In a network centric environment, where
communications (and transmission) of data at high capacity are
required, power requirements for portable and mobile electronics
is outgrowing existing power sources capacity, leading to a
shorter service per battery.
Therefore, using regenerable power is becoming
critical for military planning.
The use of rechargeable technology has many
benefits for military users, especially in cost saving and
logistics. However, rechargeable
Ni-Cd batteries have high
specific weight, low energy density (NiMH)
and limited capability in low or high temperatures, when compared
to primary technology, and therefore, were used mainly for
training. Recent technologies made significant improvements in
and reduction of total cell weight, especially with
the introduction of lithium-ion
and Lithium ion polymer
The British Army
is currently fielding a new range of rechargeable power sources
for its Bowman battlefield communications system, the next
generation communications system for the UK military. The new
Lithium Ion batteries will replace Ni-Cd cells used in the current
Clansman systems. The new batteries will power portable radios,
handheld computers, Global Positioning Systems and encryption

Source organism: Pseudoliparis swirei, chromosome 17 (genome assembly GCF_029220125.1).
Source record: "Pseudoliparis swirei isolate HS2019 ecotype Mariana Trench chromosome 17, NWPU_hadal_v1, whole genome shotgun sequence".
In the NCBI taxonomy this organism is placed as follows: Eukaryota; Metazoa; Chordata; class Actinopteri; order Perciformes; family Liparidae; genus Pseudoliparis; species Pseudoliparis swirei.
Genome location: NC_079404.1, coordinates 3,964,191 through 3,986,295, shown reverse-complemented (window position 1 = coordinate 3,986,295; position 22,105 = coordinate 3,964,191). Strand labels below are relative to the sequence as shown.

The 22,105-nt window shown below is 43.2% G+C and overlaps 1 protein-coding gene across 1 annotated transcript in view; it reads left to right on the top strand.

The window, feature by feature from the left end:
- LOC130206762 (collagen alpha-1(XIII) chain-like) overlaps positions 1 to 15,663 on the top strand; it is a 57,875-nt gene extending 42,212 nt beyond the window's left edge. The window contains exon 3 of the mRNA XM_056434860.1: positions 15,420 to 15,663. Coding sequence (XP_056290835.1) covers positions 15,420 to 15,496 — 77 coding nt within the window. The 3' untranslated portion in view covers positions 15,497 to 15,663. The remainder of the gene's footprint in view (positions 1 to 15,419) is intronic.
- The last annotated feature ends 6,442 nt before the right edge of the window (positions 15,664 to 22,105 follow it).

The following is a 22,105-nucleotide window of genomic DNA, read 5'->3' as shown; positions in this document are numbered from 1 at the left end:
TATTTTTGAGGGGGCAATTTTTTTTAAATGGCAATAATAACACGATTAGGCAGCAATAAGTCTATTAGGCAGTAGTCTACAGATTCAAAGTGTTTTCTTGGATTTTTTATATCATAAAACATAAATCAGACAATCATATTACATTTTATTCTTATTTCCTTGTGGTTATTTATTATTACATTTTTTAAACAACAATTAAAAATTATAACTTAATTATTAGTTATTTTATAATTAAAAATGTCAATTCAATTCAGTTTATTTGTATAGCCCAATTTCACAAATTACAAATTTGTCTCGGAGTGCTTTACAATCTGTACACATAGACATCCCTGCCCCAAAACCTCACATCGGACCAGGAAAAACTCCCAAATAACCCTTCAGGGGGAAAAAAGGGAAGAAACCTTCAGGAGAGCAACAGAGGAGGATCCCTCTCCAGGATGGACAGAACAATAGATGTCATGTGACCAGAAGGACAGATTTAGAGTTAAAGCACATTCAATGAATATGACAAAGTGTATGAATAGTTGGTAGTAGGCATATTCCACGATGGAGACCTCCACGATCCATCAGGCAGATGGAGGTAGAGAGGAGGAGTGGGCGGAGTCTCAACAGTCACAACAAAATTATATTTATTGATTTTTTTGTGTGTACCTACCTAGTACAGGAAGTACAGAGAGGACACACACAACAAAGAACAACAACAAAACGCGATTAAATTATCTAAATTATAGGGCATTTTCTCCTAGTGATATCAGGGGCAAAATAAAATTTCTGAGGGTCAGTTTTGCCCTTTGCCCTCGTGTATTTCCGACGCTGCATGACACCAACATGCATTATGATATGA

devices. The US Army is also moving some units to use rechargeable
batteries. For example,
Units in Afghanistan are now using only rechargeable batteries
such as BB 2590.
The British Army is currently fielding a new range
of rechargeable Li-ion
batteries, replacing older and heavier Ni-Cd cells. The
lightweight batteries offer much improved operation in extreme
temperatures, with a range of -51C to +75C degrees. The
temperature performance of the Cell will end the practice of
"shirt stuffing" whereby the existing Ni-Cd battery is carried
next to the skin in an attempt to keep it warm. Extended
operational life and lower weight also improve the soldier's load
factor. A typical 6 man patrol will have full control over its
battery resources, and be able reduce its attributable battery
weight load from 14kg to less than 3kg - giving advantages in both
mobility and capacity for other equipment.
When properly implemented, self charging of
batteries enable re-use of inventory and reduced burden on the
supply channels. In the absence of electric power, charging can be
done through solar power, windmills and hand-crank generators and
fuel cells. Future recharging technologies are also in
development, utilizing photo-voltaic and kinetic power sources.
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